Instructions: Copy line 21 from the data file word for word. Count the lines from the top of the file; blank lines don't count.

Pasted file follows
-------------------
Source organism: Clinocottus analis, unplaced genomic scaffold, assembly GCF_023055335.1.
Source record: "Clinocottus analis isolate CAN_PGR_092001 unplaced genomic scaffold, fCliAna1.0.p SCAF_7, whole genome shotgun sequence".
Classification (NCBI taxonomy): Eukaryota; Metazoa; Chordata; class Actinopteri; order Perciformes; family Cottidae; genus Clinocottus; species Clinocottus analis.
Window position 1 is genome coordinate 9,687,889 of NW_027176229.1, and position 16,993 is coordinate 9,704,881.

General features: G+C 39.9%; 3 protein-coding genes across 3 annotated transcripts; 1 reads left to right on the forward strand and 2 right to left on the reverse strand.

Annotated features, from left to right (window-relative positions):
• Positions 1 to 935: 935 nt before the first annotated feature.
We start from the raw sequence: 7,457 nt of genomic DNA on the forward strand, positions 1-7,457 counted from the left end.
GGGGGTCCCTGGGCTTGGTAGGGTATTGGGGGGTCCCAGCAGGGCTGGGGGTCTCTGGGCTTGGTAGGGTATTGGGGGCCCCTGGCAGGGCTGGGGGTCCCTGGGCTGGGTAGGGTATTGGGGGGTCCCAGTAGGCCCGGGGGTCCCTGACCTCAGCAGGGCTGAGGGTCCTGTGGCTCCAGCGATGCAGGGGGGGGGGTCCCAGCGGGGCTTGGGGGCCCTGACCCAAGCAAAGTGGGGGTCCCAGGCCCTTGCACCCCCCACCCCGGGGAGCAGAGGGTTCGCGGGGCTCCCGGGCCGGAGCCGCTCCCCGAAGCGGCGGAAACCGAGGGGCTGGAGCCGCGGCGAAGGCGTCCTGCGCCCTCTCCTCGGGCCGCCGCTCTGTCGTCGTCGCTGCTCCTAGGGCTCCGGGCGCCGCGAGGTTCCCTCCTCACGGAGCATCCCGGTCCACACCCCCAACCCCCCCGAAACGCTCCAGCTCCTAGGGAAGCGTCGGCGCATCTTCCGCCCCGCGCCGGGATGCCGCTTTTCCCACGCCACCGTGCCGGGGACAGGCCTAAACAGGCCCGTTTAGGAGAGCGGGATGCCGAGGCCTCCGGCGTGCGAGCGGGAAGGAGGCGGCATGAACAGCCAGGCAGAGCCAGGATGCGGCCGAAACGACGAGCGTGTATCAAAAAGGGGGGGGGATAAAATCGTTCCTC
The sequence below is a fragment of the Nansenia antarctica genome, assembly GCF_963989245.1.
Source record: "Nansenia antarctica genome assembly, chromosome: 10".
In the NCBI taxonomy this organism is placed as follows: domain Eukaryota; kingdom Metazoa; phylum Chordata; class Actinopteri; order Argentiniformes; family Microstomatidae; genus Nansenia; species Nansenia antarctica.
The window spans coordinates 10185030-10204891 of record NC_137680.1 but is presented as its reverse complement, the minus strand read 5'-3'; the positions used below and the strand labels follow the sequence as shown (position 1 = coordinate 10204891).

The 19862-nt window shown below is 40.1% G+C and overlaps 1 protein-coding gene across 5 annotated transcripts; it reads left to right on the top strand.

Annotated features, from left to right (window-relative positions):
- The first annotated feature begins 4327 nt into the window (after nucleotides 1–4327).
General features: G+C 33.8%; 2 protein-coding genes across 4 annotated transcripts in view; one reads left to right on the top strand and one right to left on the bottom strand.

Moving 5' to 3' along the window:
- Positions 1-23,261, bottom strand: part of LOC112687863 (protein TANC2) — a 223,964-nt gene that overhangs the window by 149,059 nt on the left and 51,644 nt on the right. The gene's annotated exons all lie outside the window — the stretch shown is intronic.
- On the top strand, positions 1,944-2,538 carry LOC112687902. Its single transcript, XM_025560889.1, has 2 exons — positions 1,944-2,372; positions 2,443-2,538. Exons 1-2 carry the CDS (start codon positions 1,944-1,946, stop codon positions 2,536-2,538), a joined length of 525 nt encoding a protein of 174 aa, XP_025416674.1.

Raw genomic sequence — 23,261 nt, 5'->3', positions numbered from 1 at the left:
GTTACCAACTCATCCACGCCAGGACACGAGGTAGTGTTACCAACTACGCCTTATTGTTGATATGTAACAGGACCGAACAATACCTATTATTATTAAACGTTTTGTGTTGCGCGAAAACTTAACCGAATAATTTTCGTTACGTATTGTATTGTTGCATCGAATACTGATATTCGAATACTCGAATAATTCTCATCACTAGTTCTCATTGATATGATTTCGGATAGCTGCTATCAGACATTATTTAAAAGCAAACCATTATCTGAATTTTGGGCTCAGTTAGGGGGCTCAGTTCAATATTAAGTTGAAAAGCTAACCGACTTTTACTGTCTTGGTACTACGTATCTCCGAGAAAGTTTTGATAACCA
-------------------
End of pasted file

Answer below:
Raw genomic sequence — 23,261 nt, 5'->3', positions numbered from 1 at the left: